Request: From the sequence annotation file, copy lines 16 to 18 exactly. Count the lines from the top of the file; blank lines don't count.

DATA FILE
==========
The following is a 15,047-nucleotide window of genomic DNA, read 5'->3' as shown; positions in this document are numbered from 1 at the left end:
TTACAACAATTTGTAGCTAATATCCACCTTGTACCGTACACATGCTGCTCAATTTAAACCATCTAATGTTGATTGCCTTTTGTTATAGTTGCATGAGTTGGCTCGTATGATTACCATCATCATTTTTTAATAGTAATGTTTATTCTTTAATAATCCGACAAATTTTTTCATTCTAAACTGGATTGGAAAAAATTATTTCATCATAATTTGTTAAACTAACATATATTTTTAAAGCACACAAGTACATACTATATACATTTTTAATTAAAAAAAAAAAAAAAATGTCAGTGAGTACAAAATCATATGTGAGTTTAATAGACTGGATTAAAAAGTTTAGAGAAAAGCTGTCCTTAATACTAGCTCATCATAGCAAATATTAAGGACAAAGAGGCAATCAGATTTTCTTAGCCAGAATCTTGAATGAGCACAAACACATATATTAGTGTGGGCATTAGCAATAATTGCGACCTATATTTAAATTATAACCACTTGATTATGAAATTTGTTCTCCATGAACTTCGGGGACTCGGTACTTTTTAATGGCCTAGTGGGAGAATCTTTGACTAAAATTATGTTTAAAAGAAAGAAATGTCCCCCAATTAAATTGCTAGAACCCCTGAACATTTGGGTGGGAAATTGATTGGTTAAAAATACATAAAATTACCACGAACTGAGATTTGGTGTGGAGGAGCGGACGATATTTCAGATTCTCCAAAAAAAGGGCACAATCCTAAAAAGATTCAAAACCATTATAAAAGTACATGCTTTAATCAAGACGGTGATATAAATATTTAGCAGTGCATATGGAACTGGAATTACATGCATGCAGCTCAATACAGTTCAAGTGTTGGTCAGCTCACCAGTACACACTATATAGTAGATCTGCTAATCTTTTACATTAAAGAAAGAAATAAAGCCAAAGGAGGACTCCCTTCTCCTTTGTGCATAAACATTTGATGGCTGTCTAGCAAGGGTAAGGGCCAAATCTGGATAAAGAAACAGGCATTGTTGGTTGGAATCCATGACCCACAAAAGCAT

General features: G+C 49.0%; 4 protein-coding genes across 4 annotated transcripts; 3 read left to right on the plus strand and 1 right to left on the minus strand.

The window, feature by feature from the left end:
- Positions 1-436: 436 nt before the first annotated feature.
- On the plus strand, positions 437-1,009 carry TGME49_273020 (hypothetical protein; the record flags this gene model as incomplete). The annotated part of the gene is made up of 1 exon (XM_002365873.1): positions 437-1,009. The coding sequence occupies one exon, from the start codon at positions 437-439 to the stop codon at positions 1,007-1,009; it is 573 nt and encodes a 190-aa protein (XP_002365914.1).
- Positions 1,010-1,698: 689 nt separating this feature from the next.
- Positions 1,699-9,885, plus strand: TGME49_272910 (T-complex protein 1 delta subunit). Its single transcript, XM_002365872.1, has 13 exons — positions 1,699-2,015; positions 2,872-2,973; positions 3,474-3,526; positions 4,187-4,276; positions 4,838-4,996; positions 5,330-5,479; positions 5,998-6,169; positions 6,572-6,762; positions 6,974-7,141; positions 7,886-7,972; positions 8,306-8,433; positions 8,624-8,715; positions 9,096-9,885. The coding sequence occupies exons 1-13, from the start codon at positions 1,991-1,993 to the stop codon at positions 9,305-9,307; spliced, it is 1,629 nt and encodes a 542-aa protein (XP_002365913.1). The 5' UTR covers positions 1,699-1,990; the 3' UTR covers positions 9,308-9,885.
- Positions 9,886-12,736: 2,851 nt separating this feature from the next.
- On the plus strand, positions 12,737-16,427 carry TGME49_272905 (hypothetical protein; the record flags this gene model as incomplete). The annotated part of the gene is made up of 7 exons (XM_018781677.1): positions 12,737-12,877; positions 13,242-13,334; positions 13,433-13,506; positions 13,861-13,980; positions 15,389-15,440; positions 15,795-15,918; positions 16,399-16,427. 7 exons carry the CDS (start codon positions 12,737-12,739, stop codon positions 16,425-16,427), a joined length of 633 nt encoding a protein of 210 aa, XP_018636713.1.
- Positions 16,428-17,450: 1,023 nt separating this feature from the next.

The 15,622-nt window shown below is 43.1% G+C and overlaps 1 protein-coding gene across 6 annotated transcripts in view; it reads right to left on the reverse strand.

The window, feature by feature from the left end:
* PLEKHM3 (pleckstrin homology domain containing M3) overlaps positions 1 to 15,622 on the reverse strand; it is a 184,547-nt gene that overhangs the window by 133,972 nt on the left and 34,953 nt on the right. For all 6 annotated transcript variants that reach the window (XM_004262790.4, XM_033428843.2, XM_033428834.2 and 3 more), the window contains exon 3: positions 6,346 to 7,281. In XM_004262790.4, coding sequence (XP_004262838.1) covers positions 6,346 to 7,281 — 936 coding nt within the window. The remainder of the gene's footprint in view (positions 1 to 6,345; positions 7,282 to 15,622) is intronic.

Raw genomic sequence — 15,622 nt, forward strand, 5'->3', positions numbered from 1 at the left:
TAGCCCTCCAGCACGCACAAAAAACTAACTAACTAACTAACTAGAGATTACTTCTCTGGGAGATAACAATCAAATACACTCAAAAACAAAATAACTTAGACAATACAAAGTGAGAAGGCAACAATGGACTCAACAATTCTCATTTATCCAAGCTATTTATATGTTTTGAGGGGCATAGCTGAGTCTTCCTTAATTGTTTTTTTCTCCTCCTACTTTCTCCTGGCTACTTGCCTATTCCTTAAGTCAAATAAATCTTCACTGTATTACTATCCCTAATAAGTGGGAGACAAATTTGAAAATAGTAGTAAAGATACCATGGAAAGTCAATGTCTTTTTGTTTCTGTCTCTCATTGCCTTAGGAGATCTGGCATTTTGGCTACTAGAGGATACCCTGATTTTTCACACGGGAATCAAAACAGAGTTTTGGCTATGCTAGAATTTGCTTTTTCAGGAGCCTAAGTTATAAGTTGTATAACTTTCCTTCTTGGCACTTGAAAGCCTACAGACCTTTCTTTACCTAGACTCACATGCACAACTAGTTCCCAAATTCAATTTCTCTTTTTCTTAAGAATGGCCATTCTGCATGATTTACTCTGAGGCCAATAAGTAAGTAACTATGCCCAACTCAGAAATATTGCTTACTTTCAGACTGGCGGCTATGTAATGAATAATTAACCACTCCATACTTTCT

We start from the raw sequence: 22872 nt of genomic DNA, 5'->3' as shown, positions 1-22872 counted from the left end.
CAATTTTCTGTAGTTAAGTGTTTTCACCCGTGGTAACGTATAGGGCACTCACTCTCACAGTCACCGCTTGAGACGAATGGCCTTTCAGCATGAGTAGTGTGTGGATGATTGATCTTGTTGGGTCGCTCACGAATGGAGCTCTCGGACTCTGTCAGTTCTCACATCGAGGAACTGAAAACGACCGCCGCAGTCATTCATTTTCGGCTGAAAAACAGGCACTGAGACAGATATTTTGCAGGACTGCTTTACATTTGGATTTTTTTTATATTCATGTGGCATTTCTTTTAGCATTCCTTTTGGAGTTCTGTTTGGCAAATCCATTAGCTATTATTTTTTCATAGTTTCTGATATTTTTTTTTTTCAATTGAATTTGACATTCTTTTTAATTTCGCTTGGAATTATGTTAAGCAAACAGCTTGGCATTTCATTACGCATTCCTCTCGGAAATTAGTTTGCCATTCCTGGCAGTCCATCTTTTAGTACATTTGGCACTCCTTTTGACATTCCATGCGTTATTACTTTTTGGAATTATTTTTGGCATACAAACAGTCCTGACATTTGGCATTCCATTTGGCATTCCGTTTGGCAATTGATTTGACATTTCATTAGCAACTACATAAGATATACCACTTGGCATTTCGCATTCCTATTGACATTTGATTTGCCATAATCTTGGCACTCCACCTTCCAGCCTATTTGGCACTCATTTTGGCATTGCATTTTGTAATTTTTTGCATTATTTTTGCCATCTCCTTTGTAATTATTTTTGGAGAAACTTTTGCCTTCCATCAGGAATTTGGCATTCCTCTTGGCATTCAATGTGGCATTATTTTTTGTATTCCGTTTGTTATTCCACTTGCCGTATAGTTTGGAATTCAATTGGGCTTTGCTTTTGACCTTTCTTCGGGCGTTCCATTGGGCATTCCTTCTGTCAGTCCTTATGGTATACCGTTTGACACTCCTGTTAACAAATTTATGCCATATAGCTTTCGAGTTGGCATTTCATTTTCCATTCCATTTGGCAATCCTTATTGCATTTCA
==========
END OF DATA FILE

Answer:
TAGCCCTCCAGCACGCACAAAAAACTAACTAACTAACTAACTAGAGATTACTTCTCTGGGAGATAACAATCAAATACACTCAAAAACAAAATAACTTAGACAATACAAAGTGAGAAGGCAACAATGGACTCAACAATTCTCATTTATCCAAGCTATTTATATGTTTTGAGGGGCATAGCTGAGTCTTCCTTAATTGTTTTTTTCTCCTCCTACTTTCTCCTGGCTACTTGCCTATTCCTTAAGTCAAATAAATCTTCACTGTATTACTATCCCTAATAAGTGGGAGACAAATTTGAAAATAGTAGTAAAGATACCATGGAAAGTCAATGTCTTTTTGTTTCTGTCTCTCATTGCCTTAGGAGATCTGGCATTTTGGCTACTAGAGGATACCCTGATTTTTCACACGGGAATCAAAACAGAGTTTTGGCTATGCTAGAATTTGCTTTTTCAGGAGCCTAAGTTATAAGTTGTATAACTTTCCTTCTTGGCACTTGAAAGCCTACAGACCTTTCTTTACCTAGACTCACATGCACAACTAGTTCCCAAATTCAATTTCTCTTTTTCTTAAGAATGGCCATTCTGCATGATTTACTCTGAGGCCAATAAGTAAGTAACTATGCCCAACTCAGAAATATTGCTTACTTTCAGACTGGCGGCTATGTAATGAATAATTAACCACTCCATACTTTCT

We start from the raw sequence: 22872 nt of genomic DNA, 5'->3' as shown, positions 1-22872 counted from the left end.
CAATTTTCTGTAGTTAAGTGTTTTCACCCGTGGTAACGTATAGGGCACTCACTCTCACAGTCACCGCTTGAGACGAATGGCCTTTCAGCATGAGTAGTGTGTGGATGATTGATCTTGTTGGGTCGCTCACGAATGGAGCTCTCGGACTCTGTCAGTTCTCACATCGAGGAACTGAAAACGACCGCCGCAGTCATTCATTTTCGGCTGAAAAACAGGCACTGAGACAGATATTTTGCAGGACTGCTTTACATTTGGATTTTTTTTATATTCATGTGGCATTTCTTTTAGCATTCCTTTTGGAGTTCTGTTTGGCAAATCCATTAGCTATTATTTTTTCATAGTTTCTGATATTTTTTTTTTTCAATTGAATTTGACATTCTTTTTAATTTCGCTTGGAATTATGTTAAGCAAACAGCTTGGCATTTCATTACGCATTCCTCTCGGAAATTAGTTTGCCATTCCTGGCAGTCCATCTTTTAGTACATTTGGCACTCCTTTTGACATTCCATGCGTTATTACTTTTTGGAATTATTTTTGGCATACAAACAGTCCTGACATTTGGCATTCCATTTGGCATTCCGTTTGGCAATTGATTTGACATTTCATTAGCAACTACATAAGATATACCACTTGGCATTTCGCATTCCTATTGACATTTGATTTGCCATAATCTTGGCACTCCACCTTCCAGCCTATTTGGCACTCATTTTGGCATTGCATTTTGTAATTTTTTGCATTATTTTTGCCATCTCCTTTGTAATTATTTTTGGAGAAACTTTTGCCTTCCATCAGGAATTTGGCATTCCTCTTGGCATTCAATGTGGCATTATTTTTTGTATTCCGTTTGTTATTCCACTTGCCGTATAGTTTGGAATTCAATTGGGCTTTGCTTTTGACCTTTCTTCGGGCGTTCCATTGGGCATTCCTTCTGTCAGTCCTTATGGTATACCGTTTGACACTCCTGTTAACAAATTTATGCCATATAGCTTTCGAGTTGGCATTTCATTTTCCATTCCATTTGGCAATCCTTATTGCATTTCA